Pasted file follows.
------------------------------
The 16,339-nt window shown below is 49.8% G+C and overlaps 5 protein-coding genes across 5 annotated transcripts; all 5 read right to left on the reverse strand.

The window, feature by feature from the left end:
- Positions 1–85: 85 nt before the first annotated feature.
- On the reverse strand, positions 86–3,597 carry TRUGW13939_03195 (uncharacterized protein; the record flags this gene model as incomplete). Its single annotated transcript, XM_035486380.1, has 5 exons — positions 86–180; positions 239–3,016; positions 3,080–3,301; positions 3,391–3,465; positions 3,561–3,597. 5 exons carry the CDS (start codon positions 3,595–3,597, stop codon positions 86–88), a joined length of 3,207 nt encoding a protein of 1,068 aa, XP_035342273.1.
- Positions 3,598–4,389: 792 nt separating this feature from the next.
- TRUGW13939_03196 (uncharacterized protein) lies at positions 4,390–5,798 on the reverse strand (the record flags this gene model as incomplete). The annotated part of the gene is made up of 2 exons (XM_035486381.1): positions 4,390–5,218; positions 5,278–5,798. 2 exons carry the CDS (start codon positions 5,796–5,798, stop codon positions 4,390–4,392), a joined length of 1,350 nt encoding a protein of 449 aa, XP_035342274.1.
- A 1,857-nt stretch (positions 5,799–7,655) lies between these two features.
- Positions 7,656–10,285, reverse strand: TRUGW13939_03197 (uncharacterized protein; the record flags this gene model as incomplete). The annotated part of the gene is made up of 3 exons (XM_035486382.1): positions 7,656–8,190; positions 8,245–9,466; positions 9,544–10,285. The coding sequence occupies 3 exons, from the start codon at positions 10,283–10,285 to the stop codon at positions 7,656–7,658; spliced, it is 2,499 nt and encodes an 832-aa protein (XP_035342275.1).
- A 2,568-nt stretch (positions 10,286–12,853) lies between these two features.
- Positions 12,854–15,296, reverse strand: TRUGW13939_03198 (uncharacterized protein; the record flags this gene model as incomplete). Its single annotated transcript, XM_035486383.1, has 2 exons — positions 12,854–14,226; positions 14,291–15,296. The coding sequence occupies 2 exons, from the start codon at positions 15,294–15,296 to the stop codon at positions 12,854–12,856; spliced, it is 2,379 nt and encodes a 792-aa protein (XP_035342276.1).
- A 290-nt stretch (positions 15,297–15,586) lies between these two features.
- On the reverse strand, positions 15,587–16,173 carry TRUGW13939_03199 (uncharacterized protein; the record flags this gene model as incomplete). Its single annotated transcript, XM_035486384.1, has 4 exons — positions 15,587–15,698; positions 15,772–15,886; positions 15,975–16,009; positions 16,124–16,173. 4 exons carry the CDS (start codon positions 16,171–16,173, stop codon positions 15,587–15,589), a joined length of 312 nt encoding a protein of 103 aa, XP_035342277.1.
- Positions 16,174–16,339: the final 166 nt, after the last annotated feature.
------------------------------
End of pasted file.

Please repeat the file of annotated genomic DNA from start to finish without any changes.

The 16,339-nt window shown below is 49.8% G+C and overlaps 5 protein-coding genes across 5 annotated transcripts; all 5 read right to left on the reverse strand.

The window, feature by feature from the left end:
- Positions 1–85: 85 nt before the first annotated feature.
- On the reverse strand, positions 86–3,597 carry TRUGW13939_03195 (uncharacterized protein; the record flags this gene model as incomplete). Its single annotated transcript, XM_035486380.1, has 5 exons — positions 86–180; positions 239–3,016; positions 3,080–3,301; positions 3,391–3,465; positions 3,561–3,597. 5 exons carry the CDS (start codon positions 3,595–3,597, stop codon positions 86–88), a joined length of 3,207 nt encoding a protein of 1,068 aa, XP_035342273.1.
- Positions 3,598–4,389: 792 nt separating this feature from the next.
- TRUGW13939_03196 (uncharacterized protein) lies at positions 4,390–5,798 on the reverse strand (the record flags this gene model as incomplete). The annotated part of the gene is made up of 2 exons (XM_035486381.1): positions 4,390–5,218; positions 5,278–5,798. 2 exons carry the CDS (start codon positions 5,796–5,798, stop codon positions 4,390–4,392), a joined length of 1,350 nt encoding a protein of 449 aa, XP_035342274.1.
- A 1,857-nt stretch (positions 5,799–7,655) lies between these two features.
- Positions 7,656–10,285, reverse strand: TRUGW13939_03197 (uncharacterized protein; the record flags this gene model as incomplete). The annotated part of the gene is made up of 3 exons (XM_035486382.1): positions 7,656–8,190; positions 8,245–9,466; positions 9,544–10,285. The coding sequence occupies 3 exons, from the start codon at positions 10,283–10,285 to the stop codon at positions 7,656–7,658; spliced, it is 2,499 nt and encodes an 832-aa protein (XP_035342275.1).
- A 2,568-nt stretch (positions 10,286–12,853) lies between these two features.
- Positions 12,854–15,296, reverse strand: TRUGW13939_03198 (uncharacterized protein; the record flags this gene model as incomplete). Its single annotated transcript, XM_035486383.1, has 2 exons — positions 12,854–14,226; positions 14,291–15,296. The coding sequence occupies 2 exons, from the start codon at positions 15,294–15,296 to the stop codon at positions 12,854–12,856; spliced, it is 2,379 nt and encodes a 792-aa protein (XP_035342276.1).
- A 290-nt stretch (positions 15,297–15,586) lies between these two features.
- On the reverse strand, positions 15,587–16,173 carry TRUGW13939_03199 (uncharacterized protein; the record flags this gene model as incomplete). Its single annotated transcript, XM_035486384.1, has 4 exons — positions 15,587–15,698; positions 15,772–15,886; positions 15,975–16,009; positions 16,124–16,173. 4 exons carry the CDS (start codon positions 16,171–16,173, stop codon positions 15,587–15,589), a joined length of 312 nt encoding a protein of 103 aa, XP_035342277.1.
- Positions 16,174–16,339: the final 166 nt, after the last annotated feature.